Sentencing and Clashes Mark Unsettling Events

Myanmar Spring Chronicle – January 22 by MoeMaKa Media:

Sentencing and Clashes Mark Unsettling Events

In an unexpected turn of events, six Brigadier Generals have been handed severe sentences, including life imprisonment and the death penalty, following a surprising surrender of almost 2,400 soldiers negotiating with the Kokang army MNDAA in Lashio. The surrender, occurring on January 4, clashed with Independence Day, leaving many questioning the circumstances and approval from military headquarters. A subsequent photo circulated of the generals in civilian attire, dining in the Wa area, leading to their detention at the Lashio regional military command headquarters.

After 18 days, on January 22, Shan Herald reported that three of the six generals received death sentences, while the others were sentenced to life imprisonment. The move is seen as an attempt by the military council leaders to counter the demoralizing impact of the surrender and regain control within the army ranks.

The surrender decision was influenced by the presence of over 1,200 soldiers’ families at the DaKaSa headquarters, raising concerns that defending against the MNDAA siege would result in significant civilian casualties. The severity of the sentences, particularly the death penalty, has stirred unease within the military ranks, questioning the timing and its potential repercussions on the morale of the armed forces.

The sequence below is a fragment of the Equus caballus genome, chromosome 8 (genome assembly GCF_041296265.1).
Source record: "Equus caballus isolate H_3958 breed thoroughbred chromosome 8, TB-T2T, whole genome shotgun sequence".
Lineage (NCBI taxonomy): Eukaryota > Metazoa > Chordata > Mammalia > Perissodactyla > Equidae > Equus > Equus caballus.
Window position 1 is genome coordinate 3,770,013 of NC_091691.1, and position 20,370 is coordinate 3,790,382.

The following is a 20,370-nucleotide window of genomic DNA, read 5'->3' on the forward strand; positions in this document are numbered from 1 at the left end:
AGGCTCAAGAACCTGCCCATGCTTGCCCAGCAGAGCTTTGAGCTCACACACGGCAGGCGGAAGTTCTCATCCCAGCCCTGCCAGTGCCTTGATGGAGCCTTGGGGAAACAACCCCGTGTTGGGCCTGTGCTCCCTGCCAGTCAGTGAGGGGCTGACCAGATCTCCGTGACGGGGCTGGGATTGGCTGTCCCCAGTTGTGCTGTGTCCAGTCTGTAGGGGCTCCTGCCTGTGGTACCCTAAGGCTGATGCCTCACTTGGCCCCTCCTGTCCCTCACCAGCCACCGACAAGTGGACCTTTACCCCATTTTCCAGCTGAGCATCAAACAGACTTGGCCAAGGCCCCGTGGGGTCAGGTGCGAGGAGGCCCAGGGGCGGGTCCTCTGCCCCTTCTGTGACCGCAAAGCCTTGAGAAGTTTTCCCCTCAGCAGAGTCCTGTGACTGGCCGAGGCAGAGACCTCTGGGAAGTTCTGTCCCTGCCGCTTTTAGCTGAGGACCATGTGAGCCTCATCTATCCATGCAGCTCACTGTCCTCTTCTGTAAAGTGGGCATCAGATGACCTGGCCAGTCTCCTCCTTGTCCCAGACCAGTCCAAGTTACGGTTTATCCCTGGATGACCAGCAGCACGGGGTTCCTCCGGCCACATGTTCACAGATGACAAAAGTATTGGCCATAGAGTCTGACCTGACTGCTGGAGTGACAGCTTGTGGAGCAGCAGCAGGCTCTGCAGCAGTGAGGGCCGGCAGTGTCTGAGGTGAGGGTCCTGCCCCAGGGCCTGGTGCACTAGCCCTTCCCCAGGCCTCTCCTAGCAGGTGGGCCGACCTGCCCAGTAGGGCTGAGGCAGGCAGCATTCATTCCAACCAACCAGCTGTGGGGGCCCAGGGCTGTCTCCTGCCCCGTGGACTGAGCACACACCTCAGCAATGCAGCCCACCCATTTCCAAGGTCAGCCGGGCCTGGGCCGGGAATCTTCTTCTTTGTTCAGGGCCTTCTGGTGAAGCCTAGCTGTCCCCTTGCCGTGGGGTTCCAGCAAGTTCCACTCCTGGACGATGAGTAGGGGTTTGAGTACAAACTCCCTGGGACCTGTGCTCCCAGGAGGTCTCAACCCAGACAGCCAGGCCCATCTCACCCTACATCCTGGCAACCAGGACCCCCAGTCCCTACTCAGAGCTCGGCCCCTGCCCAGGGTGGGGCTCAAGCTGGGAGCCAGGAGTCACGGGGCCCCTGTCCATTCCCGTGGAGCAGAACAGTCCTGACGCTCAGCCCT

In a unique and sensitive situation, the military court’s verdict marks an instance where army members face execution related to a military operational issue, rather than a criminal offense. While it remains uncertain whether the imposed sentences will be carried out, the impact on army morale is anticipated to be substantial.

Another significant incident unfolded on January 21, involving a clash between the Pa’O National Liberation Army (PNLO) convoy and the Pa’O National Organization (PNO) troops in Hopong Township. The confrontation erupted during a security inspection, leading to the explosion of weapons carried by the convoy and the destruction of more than 20 houses in San Phu Village.

Reports suggest the convoy was transporting over 500 small assault weapons, short-range missiles, RPGs, rockets, and 30,000 rounds of small arms ammunition. While some claim the weapons were destined for armed groups in the Karenni region, this remains unconfirmed. The clash is believed to have been triggered when PNO forces, collaborating with military council troops, opened fire during the convoy inspection.

Contradictory accounts label the incident as a shooting attack between PNLO and PNO forces, but it appears to be a clash between PNLO, signatory to the Nationwide Ceasefire Agreement (NCA), and PNO, acting as the border guard force. Military intelligence summoned three PNLO Liaison Office officers in Taunggyi for questioning, releasing them on January 22.

The military council’s attempt to prevent armed conflict with PNLO, coupled with its bid to impede weapons flow to Karenni State, underscores the complex and volatile nature of the ongoing situation.